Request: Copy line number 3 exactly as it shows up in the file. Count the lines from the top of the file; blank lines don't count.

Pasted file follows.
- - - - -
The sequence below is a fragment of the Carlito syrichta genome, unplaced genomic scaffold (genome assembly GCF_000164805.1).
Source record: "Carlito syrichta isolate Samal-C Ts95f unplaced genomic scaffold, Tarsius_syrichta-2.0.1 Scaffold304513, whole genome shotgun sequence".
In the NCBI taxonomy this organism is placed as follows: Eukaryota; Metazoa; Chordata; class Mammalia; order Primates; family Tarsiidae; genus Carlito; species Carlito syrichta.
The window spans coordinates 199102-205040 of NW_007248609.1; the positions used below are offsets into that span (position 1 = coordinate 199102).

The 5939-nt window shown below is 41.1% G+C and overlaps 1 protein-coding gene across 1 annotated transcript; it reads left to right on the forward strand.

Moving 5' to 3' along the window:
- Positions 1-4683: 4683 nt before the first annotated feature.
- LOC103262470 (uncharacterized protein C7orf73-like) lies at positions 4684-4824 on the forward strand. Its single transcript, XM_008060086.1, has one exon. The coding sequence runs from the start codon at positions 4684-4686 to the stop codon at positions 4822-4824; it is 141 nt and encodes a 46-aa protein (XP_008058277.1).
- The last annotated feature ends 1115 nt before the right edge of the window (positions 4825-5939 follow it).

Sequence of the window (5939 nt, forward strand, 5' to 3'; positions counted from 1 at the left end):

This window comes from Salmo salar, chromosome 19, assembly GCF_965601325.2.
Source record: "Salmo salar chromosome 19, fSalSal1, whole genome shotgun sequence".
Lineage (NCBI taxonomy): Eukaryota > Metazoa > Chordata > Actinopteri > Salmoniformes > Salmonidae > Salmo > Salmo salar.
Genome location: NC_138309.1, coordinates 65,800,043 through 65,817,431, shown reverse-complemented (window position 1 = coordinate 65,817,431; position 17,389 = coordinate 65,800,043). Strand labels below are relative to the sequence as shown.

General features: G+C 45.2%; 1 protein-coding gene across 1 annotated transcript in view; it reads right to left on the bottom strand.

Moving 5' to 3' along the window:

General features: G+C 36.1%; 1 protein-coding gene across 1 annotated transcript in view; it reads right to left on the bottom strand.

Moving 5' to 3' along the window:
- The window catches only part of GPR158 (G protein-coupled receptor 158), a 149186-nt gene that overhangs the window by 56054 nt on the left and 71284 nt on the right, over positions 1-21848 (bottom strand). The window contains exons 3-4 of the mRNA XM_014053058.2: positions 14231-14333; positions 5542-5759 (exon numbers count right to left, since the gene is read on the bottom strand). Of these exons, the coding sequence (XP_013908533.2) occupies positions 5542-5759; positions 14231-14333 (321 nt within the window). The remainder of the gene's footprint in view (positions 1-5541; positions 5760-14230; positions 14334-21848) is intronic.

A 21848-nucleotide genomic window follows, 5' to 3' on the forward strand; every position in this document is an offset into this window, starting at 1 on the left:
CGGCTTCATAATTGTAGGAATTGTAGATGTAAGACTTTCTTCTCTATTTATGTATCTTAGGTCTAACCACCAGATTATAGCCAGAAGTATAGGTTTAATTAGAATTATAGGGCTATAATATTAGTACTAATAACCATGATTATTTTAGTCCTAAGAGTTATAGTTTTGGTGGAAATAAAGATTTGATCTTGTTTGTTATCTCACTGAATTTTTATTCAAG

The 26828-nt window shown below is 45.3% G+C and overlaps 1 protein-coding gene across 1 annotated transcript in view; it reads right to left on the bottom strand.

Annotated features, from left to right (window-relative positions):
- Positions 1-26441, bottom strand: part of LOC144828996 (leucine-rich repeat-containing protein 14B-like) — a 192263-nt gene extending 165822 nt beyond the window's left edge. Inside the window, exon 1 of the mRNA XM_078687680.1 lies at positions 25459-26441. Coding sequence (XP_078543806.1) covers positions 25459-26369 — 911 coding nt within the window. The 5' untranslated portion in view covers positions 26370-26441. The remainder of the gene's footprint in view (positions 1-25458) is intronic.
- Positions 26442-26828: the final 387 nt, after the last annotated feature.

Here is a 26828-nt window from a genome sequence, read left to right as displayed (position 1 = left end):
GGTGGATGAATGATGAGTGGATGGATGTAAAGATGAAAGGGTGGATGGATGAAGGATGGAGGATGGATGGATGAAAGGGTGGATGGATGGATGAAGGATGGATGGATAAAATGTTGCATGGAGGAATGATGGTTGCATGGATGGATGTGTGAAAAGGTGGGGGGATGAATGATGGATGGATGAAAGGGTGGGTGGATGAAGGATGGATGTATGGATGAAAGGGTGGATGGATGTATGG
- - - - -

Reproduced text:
In the NCBI taxonomy this organism is placed as follows: Eukaryota; Metazoa; Chordata; class Mammalia; order Primates; family Tarsiidae; genus Carlito; species Carlito syrichta.